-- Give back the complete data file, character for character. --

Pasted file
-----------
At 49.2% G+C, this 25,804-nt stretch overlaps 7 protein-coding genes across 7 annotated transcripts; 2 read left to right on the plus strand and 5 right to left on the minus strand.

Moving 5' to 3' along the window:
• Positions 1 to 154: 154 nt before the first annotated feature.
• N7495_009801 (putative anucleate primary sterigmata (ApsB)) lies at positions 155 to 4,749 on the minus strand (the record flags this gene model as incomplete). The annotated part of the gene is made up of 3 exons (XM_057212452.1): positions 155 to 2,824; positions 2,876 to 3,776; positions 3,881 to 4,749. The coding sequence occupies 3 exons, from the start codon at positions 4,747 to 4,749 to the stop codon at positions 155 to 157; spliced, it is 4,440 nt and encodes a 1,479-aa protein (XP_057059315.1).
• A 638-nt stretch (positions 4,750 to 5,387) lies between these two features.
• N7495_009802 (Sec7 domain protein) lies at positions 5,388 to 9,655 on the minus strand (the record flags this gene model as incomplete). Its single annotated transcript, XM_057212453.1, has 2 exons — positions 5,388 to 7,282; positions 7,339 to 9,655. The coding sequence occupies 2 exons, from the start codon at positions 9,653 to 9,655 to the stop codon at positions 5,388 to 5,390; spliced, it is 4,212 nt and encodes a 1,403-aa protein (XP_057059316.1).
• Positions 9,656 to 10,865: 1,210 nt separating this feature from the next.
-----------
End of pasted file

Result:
At 49.2% G+C, this 25,804-nt stretch overlaps 7 protein-coding genes across 7 annotated transcripts; 2 read left to right on the plus strand and 5 right to left on the minus strand.

Moving 5' to 3' along the window:
• Positions 1 to 154: 154 nt before the first annotated feature.
• N7495_009801 (putative anucleate primary sterigmata (ApsB)) lies at positions 155 to 4,749 on the minus strand (the record flags this gene model as incomplete). The annotated part of the gene is made up of 3 exons (XM_057212452.1): positions 155 to 2,824; positions 2,876 to 3,776; positions 3,881 to 4,749. The coding sequence occupies 3 exons, from the start codon at positions 4,747 to 4,749 to the stop codon at positions 155 to 157; spliced, it is 4,440 nt and encodes a 1,479-aa protein (XP_057059315.1).
• A 638-nt stretch (positions 4,750 to 5,387) lies between these two features.
• N7495_009802 (Sec7 domain protein) lies at positions 5,388 to 9,655 on the minus strand (the record flags this gene model as incomplete). Its single annotated transcript, XM_057212453.1, has 2 exons — positions 5,388 to 7,282; positions 7,339 to 9,655. The coding sequence occupies 2 exons, from the start codon at positions 9,653 to 9,655 to the stop codon at positions 5,388 to 5,390; spliced, it is 4,212 nt and encodes a 1,403-aa protein (XP_057059316.1).
• Positions 9,656 to 10,865: 1,210 nt separating this feature from the next.